Gardeners fight B.P.C. ouster
By Ronda Kaysen
Liberty Community Garden green thumbs might not have any soil to till, if the Liberty Court board of managers terminates a written agreement for two islands located between Liberty Court Condominium and the Rector Place playground.
The management of Liberty Court condos in Battery Park City agreed at a September board meeting to send a letter to the Battery Park City Parks Conservancy, which oversees the community garden, informing the conservancy that they intend to terminate the agreement on Nov. 12, according to sources close to Liberty Court. The two-year agreement, which expired recently, was negotiated by the Battery Park City Authority and signed after the gardeners lost their original plots to a temporary Rector St. bridge over West St. after Sept. 11.
The gardens, which have been around for 15 years, will be gone, said Mike McCormack, a longtime gardener. There are approximately 50 individual plots, each maintained to the liking of the gardener, and a long waiting list for prospective gardeners, McCormack said. The garden is not restricted to Battery Park City residents. McCormack plants decorative flowers in his plot in the company of his eight-month old son who offers moral support and eats the flowers.
Following the September decision, gardeners launched a letter-writing campaign, urging the condo board to reconsider their decision. That garden is a symbol of growth and rebirth, it seems so to important to the local Battery Park City community, said Gary Shigenaka, a marine biologist in Seattle and one of the many letter writers. Shigenaka was part of a Seattle contingent of gardeners that donated compost made from 9/11 memorial flowers to the Liberty gardeners and delivered it to them in person in 2002 for the gardens rededication. To have it vanish in the wake of what happened there seems bitterly ironic, he added.
To see a garden rise up again and be renewed and rejuvenated gives us hope as New Yorkers, said Joy Carol, author of Journeys of Courage: Remarkable Stories of the Healing Power of Community (Sorin, 2004). The first chapter of Carols book is about the gardens restoration with the help of the Seattle gardeners. Let the flowers bloom. Why tear that up? Why crush their hope?
But beauty is in the eye of the beholder and some condo residents see the garden as an eyesore, according to sources close to the building management. They would prefer to see the island plots landscaped and trees planted in their place. Whatever decision is reached the land, according to zoning requirements, must be reserved as open space for public use.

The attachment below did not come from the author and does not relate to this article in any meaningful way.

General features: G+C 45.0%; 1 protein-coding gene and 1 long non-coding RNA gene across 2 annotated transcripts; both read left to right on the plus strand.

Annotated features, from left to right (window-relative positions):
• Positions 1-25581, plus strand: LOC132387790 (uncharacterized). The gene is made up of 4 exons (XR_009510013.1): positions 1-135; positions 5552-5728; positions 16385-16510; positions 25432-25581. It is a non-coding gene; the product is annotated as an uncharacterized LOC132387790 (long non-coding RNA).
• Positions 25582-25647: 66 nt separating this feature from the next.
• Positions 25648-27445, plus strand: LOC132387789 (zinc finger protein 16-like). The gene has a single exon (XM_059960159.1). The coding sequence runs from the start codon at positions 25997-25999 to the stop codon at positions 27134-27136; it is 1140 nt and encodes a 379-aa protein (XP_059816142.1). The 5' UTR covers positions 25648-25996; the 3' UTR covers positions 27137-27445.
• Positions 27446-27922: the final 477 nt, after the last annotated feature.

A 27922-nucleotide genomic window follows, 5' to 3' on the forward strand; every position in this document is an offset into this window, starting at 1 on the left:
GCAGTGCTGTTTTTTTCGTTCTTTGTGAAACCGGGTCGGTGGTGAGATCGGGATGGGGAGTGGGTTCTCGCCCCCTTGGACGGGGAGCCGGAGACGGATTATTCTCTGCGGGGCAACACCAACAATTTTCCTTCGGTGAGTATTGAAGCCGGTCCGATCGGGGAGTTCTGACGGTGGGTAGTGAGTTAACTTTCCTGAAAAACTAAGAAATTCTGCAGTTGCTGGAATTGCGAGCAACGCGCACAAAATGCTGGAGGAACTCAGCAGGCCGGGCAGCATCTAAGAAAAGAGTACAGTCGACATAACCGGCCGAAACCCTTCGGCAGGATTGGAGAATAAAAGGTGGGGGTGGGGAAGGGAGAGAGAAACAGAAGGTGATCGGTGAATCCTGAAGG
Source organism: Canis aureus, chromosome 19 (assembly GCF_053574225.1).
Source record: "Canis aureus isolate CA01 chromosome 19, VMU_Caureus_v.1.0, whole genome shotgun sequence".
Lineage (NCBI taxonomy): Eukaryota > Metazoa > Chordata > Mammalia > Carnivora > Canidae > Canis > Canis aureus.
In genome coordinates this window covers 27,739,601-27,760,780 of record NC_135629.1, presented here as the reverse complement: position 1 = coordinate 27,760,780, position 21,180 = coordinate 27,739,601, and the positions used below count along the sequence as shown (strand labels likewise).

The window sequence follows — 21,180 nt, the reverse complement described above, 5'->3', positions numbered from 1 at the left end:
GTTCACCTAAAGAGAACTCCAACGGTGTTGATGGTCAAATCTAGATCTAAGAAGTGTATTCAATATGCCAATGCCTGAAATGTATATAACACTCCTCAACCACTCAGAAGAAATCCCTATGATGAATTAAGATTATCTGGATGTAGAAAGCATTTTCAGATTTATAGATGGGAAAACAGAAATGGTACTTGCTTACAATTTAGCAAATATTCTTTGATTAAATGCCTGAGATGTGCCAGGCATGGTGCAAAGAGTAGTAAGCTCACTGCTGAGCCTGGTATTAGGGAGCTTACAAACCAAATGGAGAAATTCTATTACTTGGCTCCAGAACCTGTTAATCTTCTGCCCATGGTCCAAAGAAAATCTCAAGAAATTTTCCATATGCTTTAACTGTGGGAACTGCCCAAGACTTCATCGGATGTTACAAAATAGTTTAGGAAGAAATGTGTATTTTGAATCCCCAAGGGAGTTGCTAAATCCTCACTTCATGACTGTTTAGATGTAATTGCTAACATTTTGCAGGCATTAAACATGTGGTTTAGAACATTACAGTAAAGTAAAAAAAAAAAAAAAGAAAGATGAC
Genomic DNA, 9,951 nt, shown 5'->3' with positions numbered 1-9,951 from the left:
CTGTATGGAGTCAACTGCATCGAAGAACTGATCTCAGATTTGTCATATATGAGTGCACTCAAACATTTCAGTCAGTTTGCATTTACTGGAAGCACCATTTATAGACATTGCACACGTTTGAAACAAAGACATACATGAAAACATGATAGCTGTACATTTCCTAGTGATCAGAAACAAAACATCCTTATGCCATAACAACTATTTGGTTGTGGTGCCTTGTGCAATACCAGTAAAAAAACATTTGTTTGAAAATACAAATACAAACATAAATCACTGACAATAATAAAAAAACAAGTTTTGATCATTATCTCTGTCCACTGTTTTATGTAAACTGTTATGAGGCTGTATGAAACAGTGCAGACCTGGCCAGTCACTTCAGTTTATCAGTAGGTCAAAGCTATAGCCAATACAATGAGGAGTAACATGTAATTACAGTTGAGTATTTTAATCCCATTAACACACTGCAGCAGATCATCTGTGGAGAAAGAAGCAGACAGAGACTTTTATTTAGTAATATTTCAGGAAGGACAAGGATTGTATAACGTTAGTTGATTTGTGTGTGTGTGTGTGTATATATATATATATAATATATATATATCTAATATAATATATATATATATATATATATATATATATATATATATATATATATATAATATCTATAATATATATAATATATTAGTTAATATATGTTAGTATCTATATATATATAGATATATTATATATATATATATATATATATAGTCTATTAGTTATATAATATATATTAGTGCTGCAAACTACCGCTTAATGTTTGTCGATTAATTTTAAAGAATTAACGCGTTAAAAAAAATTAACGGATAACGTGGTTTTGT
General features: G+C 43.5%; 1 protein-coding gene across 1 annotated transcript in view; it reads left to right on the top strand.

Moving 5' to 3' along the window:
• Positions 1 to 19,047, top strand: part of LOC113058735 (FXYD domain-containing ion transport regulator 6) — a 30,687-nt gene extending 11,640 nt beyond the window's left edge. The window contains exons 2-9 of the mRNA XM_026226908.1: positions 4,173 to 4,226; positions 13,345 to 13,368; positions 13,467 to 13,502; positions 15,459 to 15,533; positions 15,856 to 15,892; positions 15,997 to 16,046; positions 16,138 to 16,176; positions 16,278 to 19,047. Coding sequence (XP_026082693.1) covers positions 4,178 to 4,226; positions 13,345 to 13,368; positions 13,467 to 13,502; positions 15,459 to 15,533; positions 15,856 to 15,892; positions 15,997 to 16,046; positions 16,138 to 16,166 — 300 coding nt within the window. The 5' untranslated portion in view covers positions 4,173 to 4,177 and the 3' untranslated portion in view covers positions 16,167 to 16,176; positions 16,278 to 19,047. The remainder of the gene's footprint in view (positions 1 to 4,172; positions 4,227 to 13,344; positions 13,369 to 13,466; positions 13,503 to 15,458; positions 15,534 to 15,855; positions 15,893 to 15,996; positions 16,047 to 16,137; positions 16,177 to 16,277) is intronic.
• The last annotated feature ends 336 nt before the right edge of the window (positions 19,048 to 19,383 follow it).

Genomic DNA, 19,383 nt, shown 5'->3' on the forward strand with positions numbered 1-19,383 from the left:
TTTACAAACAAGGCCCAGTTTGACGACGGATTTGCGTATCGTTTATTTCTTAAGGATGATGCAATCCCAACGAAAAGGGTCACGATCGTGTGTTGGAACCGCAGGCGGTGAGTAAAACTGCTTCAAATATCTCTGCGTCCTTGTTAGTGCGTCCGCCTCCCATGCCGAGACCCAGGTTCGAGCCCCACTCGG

The Liberty Court board of managers did not return repeated calls for comment.
Community gardening is a universal activity amongst people who need space to garden. The issue is how to convince the board that this is a positive thing, said Tessa Huxley, executive director of the Battery Park City Parks Conservancy, which is controlled by the Battery Park City Authority.
Liberty Garden is unusual in that it is one of only a handful of gardens in an upscale neighborhood. Community gardens are generally the domain of poorer neighborhoods.
We hope that it can all be worked out and we believe that it ought to be, she added.
The authority paid to clear debris from the two plots, restore the soil and build a permanent fence. Its our nickel, its not their nickel, said Tim Carey, president and C.E.O. of the authority, referring to the cost of the restoration. According to Carey, the authority has been working towards making the garden agreement permanent. He was unaware of the boards decision to withdraw from the agreement.
Anthony Notaro, a Battery Park City resident and Community Board 1 member, spent two years on a waiting list to secure his plot. This season was his first as a Liberty gardener. He planted a combination of vegetables and decorative plants. We really want to work with [the board] and see if we can preserve these gardens because they are a wonderful part of our community, he said.